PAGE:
CSS Vertical Centering Brings Traffic - Apparently

Friday, March 17, 2006 at 10:40 am | Comments off

So I saw this story posted to Digg yesterday: (CSS) At last! Proper vertical centering without tables. A bit aghast by the code, I quickly posted this comment with a link to a demo I whipped up 3+ years ago, while learning CSS (hard to believe it's been that long!). I think the worst part is the poster to Digg actually had the nerve to say "I developed this technique". Umm... right.

So anyway, this post isn't actually about the technique itself, which if you view the source code, you'll see is extremely simple and is nothing new at all. So what is it about? Traffic.

That page has essentially been online for 3 years (I tweaked it slightly before posting it to Digg, to make it look a bit better and to use em sizing, so it would resize better), and in the last 24 hours, it has gotten 2,115+ page views. From the comment I left on Digg, people have been bookmarking it in del.icio.us. At the time of this post, it was in the top 10 on the del.icio.us/popular page, with 287 people having saved it. What does this all mean? I have no idea, but find it very interesting for some reason - I think it's because the page has literally been around for 3 years.

Here's what Mint looks like right now, not even 24 hours later:

2115 page views referrers from del.icio.us, popurls.com and diggdot.us

Comments

Robert Wellock
March 17th, 2006
11:06 AM | #

That technique has been around for years its ridiculous the amount of things people think they have invented with CSS than have been done several times over.

I saw an example of this 'dead centre' technique well before yours too but like you say it is he who shouts the loudest gets the "wow factor".

Matthew Pennell
March 17th, 2006
12:01 PM | #

They're not exactly the same though, are they? Yours (and the guy who posted the exact same thing a few comments before yours) has a bug when the browser window is shorter than your DIV height - the top of your content is lost and un-scrollable-to.

That is what the original guy was getting round with his four nested DIVs. I agree yours is more elegant, but it does have a problem that may make it unsuitable for some situations.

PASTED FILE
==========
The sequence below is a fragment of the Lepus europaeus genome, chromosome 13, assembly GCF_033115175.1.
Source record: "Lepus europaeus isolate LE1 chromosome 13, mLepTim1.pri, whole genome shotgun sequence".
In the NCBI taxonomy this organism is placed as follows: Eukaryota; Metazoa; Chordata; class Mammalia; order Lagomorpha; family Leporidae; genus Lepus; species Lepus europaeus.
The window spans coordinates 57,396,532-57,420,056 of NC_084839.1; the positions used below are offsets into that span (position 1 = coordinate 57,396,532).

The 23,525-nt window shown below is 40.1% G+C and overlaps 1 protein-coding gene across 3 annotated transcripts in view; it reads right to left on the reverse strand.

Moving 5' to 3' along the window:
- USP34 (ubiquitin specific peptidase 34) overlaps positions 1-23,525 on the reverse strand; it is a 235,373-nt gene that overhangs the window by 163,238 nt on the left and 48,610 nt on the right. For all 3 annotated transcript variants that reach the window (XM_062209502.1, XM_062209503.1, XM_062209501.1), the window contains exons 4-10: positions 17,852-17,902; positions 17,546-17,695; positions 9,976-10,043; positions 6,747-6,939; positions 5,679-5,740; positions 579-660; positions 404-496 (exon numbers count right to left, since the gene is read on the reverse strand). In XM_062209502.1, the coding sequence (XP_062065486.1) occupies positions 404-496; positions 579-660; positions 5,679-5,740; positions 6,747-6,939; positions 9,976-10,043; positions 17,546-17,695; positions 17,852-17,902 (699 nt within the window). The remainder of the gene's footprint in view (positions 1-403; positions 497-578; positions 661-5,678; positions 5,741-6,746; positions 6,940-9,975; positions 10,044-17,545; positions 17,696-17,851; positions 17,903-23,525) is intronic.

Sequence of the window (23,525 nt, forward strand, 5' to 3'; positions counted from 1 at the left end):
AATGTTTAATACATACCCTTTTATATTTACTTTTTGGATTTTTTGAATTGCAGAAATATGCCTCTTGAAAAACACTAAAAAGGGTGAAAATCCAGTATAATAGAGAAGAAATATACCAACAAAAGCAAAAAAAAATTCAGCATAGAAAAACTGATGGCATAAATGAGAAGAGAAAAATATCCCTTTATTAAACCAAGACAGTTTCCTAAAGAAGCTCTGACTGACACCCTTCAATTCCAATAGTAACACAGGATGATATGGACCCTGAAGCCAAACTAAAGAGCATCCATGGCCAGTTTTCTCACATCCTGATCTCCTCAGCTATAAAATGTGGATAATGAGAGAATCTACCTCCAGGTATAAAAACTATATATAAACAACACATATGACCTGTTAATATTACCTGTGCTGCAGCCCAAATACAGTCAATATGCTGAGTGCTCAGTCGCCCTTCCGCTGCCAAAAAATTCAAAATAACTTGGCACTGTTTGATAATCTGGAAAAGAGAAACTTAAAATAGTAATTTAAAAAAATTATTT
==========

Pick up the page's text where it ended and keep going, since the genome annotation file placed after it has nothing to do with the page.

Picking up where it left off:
P.J. Onori
March 17th, 2006
12:39 PM | #

It always amazes me how brutal people on Digg can be. Seriously, they're blood-thirsty sharks. :) Nonetheless, if you have a successful Digg, you're getting some major traffic.

I guess it's worth the tradeoff.

Joshua Lane
March 17th, 2006
8:47 PM | #

I just find it cool that visitors to Digg are THAT into CSS news and information... definitely bodes well for the future of the web :)

David Harrison
March 17th, 2006
9:38 PM | #

Heh, ouch, after you posted that guy got slammed kinda hard.

Nice traffic.

Keith
March 20th, 2006
2:14 PM | #

Digg and Del.icio.us Popular are quickly becoming useless. The signal vs. noise ratio is worse every day. And don't get me started about comments at Digg. They're really, really bad.

Chris
March 21st, 2006
5:09 AM | #

that's cool man.

becuase nothing says "i run a blog" like posting how many hits you get. At the end of the day that's what it's all about, right?

Olly
March 21st, 2006
11:32 AM | #

@Matt - aye, but the original DIGGer's has issues too - scale up the fonts and it breaks :)

Peter Z
March 29th, 2006
1:42 PM | #

I have been looking for a way to center CSS...didn't know it was possible...cool.

marko
April 8th, 2006
9:30 AM | #

Very simple absolute positioning. But it's working. Might be good for splash page for example, but not complete layout.

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